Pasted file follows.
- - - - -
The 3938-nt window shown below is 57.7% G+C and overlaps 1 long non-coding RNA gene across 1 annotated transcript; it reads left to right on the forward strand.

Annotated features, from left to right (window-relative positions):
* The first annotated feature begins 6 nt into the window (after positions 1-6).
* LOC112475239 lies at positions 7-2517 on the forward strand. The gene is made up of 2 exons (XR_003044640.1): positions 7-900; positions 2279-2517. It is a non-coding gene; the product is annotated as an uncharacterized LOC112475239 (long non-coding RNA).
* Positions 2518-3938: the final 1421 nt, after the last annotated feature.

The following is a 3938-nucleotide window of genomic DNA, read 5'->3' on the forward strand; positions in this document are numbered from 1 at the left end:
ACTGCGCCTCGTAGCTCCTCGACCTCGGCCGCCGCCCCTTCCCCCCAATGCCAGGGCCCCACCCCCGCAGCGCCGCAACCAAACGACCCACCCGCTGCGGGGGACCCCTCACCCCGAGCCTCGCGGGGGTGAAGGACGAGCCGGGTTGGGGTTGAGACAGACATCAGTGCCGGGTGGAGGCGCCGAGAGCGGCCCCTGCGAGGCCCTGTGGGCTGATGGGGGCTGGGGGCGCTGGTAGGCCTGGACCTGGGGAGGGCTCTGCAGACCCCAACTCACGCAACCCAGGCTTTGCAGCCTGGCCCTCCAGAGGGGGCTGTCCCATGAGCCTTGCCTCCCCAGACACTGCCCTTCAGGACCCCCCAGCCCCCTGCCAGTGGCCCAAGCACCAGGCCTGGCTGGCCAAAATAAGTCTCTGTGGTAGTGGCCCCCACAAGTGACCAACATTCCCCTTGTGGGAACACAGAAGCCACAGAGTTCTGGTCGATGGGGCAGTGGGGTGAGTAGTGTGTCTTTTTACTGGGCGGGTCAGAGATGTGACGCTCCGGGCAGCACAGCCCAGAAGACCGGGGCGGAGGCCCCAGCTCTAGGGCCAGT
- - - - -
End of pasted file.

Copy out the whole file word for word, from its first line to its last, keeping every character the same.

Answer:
The 3938-nt window shown below is 57.7% G+C and overlaps 1 long non-coding RNA gene across 1 annotated transcript; it reads left to right on the forward strand.

Annotated features, from left to right (window-relative positions):
* The first annotated feature begins 6 nt into the window (after positions 1-6).
* LOC112475239 lies at positions 7-2517 on the forward strand. The gene is made up of 2 exons (XR_003044640.1): positions 7-900; positions 2279-2517. It is a non-coding gene; the product is annotated as an uncharacterized LOC112475239 (long non-coding RNA).
* Positions 2518-3938: the final 1421 nt, after the last annotated feature.

The following is a 3938-nucleotide window of genomic DNA, read 5'->3' on the forward strand; positions in this document are numbered from 1 at the left end:
ACTGCGCCTCGTAGCTCCTCGACCTCGGCCGCCGCCCCTTCCCCCCAATGCCAGGGCCCCACCCCCGCAGCGCCGCAACCAAACGACCCACCCGCTGCGGGGGACCCCTCACCCCGAGCCTCGCGGGGGTGAAGGACGAGCCGGGTTGGGGTTGAGACAGACATCAGTGCCGGGTGGAGGCGCCGAGAGCGGCCCCTGCGAGGCCCTGTGGGCTGATGGGGGCTGGGGGCGCTGGTAGGCCTGGACCTGGGGAGGGCTCTGCAGACCCCAACTCACGCAACCCAGGCTTTGCAGCCTGGCCCTCCAGAGGGGGCTGTCCCATGAGCCTTGCCTCCCCAGACACTGCCCTTCAGGACCCCCCAGCCCCCTGCCAGTGGCCCAAGCACCAGGCCTGGCTGGCCAAAATAAGTCTCTGTGGTAGTGGCCCCCACAAGTGACCAACATTCCCCTTGTGGGAACACAGAAGCCACAGAGTTCTGGTCGATGGGGCAGTGGGGTGAGTAGTGTGTCTTTTTACTGGGCGGGTCAGAGATGTGACGCTCCGGGCAGCACAGCCCAGAAGACCGGGGCGGAGGCCCCAGCTCTAGGGCCAGT